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I had this poster up on my wall when I was younger. I’ve had migraines of some kind or another since elementary school.

The thing about migraines is that the pain is familiar but it’s never quite the same. Sometimes it builds slowly and slyly and you think optimistically that it won’t escalate, but will remain a manageable aggravation. Very rarely, you are correct.

More often when the pain starts you know immediately that it’s going to expand exponentially–you can imagine tiny migraine cells replicating until they fill your entire head. Sometimes the pain grips your eyes and engulfs them in flames or seeps into your ears. When it’s the barometric pressure inciting your migraine riot, it feels like a balloon is being inflated inside your skull and it continues to get bigger and bigger until you can envision nothing but your skull shattering into a million pieces.

Usually the muscles in the neck and shoulders tighten so much that everything from the top of the head down the spine feels like steel rods encased in cement. That particular part of the pain long outlasts the headache. After the headache lifts it still feels like a monster has crumpled my neck and back muscles into hard little masses that are stuck in my body. Stretching barely makes an impression.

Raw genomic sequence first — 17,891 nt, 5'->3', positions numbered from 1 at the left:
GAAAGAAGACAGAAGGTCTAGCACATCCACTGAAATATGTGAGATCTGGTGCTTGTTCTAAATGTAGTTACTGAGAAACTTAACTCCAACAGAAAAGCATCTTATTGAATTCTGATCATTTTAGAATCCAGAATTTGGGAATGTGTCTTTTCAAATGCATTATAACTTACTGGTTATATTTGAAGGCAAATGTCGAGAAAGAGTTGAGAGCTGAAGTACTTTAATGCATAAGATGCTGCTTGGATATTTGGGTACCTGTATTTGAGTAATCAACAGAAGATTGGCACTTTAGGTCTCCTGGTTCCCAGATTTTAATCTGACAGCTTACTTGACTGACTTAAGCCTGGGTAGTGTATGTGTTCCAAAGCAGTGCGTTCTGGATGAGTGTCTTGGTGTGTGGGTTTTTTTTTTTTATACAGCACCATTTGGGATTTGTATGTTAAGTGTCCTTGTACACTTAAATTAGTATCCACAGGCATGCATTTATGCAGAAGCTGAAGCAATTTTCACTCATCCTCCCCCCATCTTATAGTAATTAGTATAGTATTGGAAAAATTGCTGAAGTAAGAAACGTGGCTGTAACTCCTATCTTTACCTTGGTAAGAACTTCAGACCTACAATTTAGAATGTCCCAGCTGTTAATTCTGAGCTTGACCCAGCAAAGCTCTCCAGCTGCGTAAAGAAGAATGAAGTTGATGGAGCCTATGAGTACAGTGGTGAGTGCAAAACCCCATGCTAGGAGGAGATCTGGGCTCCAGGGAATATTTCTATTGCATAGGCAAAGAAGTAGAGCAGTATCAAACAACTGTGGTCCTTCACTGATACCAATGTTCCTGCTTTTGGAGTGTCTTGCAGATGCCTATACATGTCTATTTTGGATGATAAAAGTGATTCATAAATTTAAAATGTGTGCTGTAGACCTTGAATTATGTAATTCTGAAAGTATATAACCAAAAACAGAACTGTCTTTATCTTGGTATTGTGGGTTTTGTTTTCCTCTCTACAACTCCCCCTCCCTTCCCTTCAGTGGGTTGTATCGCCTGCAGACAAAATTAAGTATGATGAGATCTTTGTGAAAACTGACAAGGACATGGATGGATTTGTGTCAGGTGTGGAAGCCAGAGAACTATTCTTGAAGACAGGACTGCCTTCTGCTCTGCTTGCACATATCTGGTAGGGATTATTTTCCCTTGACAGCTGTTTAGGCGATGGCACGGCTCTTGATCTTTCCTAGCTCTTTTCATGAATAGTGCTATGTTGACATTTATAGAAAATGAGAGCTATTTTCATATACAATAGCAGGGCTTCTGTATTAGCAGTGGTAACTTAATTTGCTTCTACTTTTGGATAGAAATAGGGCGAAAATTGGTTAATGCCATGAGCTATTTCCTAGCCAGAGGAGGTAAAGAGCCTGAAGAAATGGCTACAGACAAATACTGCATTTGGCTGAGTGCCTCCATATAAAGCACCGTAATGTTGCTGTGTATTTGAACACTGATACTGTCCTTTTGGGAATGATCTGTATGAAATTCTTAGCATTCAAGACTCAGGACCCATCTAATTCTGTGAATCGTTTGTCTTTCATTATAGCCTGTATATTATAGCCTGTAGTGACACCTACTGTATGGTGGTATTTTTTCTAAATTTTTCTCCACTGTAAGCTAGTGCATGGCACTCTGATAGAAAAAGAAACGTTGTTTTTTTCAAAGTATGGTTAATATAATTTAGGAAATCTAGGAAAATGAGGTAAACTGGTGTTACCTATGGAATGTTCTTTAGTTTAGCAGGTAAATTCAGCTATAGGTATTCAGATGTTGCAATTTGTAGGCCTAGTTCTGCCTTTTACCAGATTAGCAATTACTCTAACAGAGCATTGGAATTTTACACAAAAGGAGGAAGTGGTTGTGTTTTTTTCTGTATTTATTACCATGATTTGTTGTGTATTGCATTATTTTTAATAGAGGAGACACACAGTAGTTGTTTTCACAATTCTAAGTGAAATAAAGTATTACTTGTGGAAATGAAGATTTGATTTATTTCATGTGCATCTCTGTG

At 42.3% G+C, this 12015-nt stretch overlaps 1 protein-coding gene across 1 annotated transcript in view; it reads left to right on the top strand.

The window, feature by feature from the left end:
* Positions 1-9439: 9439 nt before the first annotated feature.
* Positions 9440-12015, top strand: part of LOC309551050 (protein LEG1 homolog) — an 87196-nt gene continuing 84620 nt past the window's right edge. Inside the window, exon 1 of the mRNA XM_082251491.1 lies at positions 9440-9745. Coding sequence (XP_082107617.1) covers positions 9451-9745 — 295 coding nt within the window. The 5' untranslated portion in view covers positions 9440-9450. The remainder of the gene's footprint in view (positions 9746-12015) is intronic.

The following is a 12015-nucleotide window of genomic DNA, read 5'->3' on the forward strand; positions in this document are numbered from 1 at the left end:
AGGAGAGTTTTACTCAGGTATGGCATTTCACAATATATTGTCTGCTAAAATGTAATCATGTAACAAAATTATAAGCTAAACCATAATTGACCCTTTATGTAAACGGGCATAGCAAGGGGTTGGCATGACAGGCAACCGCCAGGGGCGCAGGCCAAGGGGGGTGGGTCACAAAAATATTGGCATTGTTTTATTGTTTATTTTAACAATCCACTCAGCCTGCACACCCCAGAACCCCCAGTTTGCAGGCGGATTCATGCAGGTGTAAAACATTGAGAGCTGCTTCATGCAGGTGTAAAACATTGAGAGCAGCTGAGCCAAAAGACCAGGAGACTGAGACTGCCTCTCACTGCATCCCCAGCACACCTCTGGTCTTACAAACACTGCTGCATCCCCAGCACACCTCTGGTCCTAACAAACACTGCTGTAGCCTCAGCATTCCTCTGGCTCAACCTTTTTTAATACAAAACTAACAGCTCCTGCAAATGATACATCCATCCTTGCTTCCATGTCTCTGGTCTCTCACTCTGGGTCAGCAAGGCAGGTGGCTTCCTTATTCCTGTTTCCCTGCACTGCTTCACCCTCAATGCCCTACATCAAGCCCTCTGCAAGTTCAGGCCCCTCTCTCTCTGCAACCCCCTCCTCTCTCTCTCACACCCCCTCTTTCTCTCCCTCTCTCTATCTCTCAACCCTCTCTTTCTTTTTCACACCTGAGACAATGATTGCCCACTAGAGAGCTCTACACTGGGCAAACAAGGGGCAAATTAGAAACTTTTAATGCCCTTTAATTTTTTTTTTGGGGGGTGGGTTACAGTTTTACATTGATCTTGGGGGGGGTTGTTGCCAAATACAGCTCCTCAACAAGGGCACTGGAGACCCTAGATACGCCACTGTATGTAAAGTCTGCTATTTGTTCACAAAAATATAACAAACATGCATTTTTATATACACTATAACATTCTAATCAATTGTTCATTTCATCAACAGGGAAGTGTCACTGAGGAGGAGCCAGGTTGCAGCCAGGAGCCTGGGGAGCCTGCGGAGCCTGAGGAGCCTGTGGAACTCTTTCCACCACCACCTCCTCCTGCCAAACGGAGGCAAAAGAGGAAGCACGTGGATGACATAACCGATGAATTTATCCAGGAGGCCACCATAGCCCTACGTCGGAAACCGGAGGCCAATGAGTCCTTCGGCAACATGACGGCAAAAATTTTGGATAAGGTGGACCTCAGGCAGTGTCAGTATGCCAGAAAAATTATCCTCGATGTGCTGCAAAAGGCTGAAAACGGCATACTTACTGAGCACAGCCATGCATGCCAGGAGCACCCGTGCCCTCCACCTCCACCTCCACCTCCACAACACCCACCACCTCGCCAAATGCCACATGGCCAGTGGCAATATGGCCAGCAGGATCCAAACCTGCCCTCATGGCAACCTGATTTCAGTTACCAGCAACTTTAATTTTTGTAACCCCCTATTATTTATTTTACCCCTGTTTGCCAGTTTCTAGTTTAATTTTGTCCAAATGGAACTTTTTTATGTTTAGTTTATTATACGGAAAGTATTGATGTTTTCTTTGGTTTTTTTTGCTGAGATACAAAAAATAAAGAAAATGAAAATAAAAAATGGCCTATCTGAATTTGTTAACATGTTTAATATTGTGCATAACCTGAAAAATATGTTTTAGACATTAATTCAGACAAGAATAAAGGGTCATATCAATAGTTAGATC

What is most mysterious is when you know the moment that the migraine pivots–where the pain has reached its crescendo and begins to abate. Sometimes this takes minutes and sometimes hours. Sometimes it’s after the medication kicks in or after you’ve slept. The ascent and denouement can take any amount of time during any given episode. As it’s fading, the pain is still present, but no longer consuming.

Eventually, it’s gone. Every time a miracle. You know exactly how excruciating it was, and yet it has finally–finally–disappeared, leaving you able to function and feeling (mostly) whole again. At this point you think, “Hallelujah, my head is entirely free of pain at this exact moment! What a gift! What a surprise! Again, I did not die from that migraine even though at some moments I felt sure I would.”

Those hours lost to pain are gone forever, but at least you can think again and be a human moving through the world. Until the next one comes along.

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